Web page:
the proportional representation fallacy

clay shentrup
3 min readJan 13, 2024

imagine the simplest conceivable proportional representation scenario. the electorate is divided into 3 equally-sized ideologically homogeneous groups we’ll call “left”, “center”, and “right”, and they’re electing 3 representatives to their city council. (you could multiply this number arbitrarily, e.g. 99 representatives with 33 members in each faction, but for the sake of simplicity we’ll just use 3 representatives.)

proportional representation would imply that we elect a member of the left, center, and right.

but imagine instead we use a non-proportional method like score voting, which elects all 3 representatives from essentially the exact center of the electorate. you can see this depicted in fancy graphical computer simulations here.

now, which of these two legislatures is better, the proportional one or the centrist one? both have an approximately identical ideological average, and thus would fall in roughly identical positions on any particular issue. one might expect the proportional body to consider more diverse perspectives and thus land on more informed and thus optimal policy. on the other hand, one might expect the centrist body to be more cooperative and efficient on account of their ideological similarity. and of course they already have an incentive to consider the needs and perspectives of their diverse constituencies, given the use of a voting method which elects candidates who best approximate the overall consensus views.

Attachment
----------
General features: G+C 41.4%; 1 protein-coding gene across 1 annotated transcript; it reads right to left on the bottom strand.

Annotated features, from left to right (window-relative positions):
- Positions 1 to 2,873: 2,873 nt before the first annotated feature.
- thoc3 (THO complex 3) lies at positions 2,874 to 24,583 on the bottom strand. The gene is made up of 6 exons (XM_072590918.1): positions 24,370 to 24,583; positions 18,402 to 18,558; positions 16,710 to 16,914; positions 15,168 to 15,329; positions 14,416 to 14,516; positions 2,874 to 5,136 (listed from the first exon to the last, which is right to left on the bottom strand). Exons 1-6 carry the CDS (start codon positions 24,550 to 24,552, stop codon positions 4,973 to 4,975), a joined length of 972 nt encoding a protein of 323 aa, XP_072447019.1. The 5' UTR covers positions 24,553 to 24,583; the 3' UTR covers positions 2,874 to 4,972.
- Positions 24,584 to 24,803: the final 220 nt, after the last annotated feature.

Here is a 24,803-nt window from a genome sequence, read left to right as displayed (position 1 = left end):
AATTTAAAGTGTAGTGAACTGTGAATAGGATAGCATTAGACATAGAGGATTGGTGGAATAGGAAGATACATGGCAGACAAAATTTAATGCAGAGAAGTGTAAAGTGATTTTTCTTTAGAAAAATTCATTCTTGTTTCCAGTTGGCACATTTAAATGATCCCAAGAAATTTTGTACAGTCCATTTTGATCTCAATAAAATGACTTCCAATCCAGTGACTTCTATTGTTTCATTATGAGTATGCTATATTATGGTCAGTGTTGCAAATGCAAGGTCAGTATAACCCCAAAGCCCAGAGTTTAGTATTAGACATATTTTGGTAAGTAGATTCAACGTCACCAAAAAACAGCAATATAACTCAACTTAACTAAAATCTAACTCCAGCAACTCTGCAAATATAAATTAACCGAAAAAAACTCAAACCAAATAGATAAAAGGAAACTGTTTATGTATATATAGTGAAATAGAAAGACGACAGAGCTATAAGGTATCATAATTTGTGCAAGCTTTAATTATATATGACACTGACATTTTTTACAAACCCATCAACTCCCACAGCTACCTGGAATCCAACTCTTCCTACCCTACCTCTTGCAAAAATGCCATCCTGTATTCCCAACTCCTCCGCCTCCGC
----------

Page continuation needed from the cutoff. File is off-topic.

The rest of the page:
the bottom line is, this is an empirical question. we could only know for sure which kind of electoral system would produce better results through years of large scale political use and empirical analysis of human welfare metrics from life expectancy to reported happiness metrics. if there’s anything we can logically prove here, it’s that there’s no logical proof of which is better. you just have to get data.

the “proportionalist” fallacy is to simply assert that “without proportional representation, the centrists will get 100% of the seats despite earning only 33% of the vote”. but i’ve just shown why that’s mathematically meaningless. at the end of the day, the legislative outcomes come down to the overall ideological average of the entire legislature. it’s not about largely arbitrary binary abstractions like “blue party” and “red party”. it’s about policy outcomes and how they affect human welfare, empirically.

my personal suspicion is that the centrist consensus-favoring methods will perform much better. this is because i believe the human-welfare-maximizing policy proscriptions largely fall in the political center. for instance, we know that the most utilitarian economic policy redistributes as much wealth as possible while also minimizing deadweight loss. this means we want pigovian taxes, land value taxes, and universal basic income. but the political right is generally against wealth redistribution, and the political left is generally in favor of redistributive mechanisms which create deadweight loss, such as minimum wage, rent control, income and wealth taxes, and all manner of obviously economically irrational policies. the objectively optimal policy regime looks roughly center-left “neoliberal”. and even if having people from the left and right might “average out” on where to set certain “dials”, it may fundamentally fail to land on optimal policy in a categorical way. i.e. we don’t debate on how big the ubi should be, but instead we just don’t have a ubi at all. or carbon taxes, or land value taxes. in other words, centrism isn’t just better because people get along better and more efficiently craft policy with less identity politics and fox news nonsense. it’s intrinsically better because it’s where most of the best policy comes from anyway.



clay shentrup

advocate of score voting and approval voting. software engineer.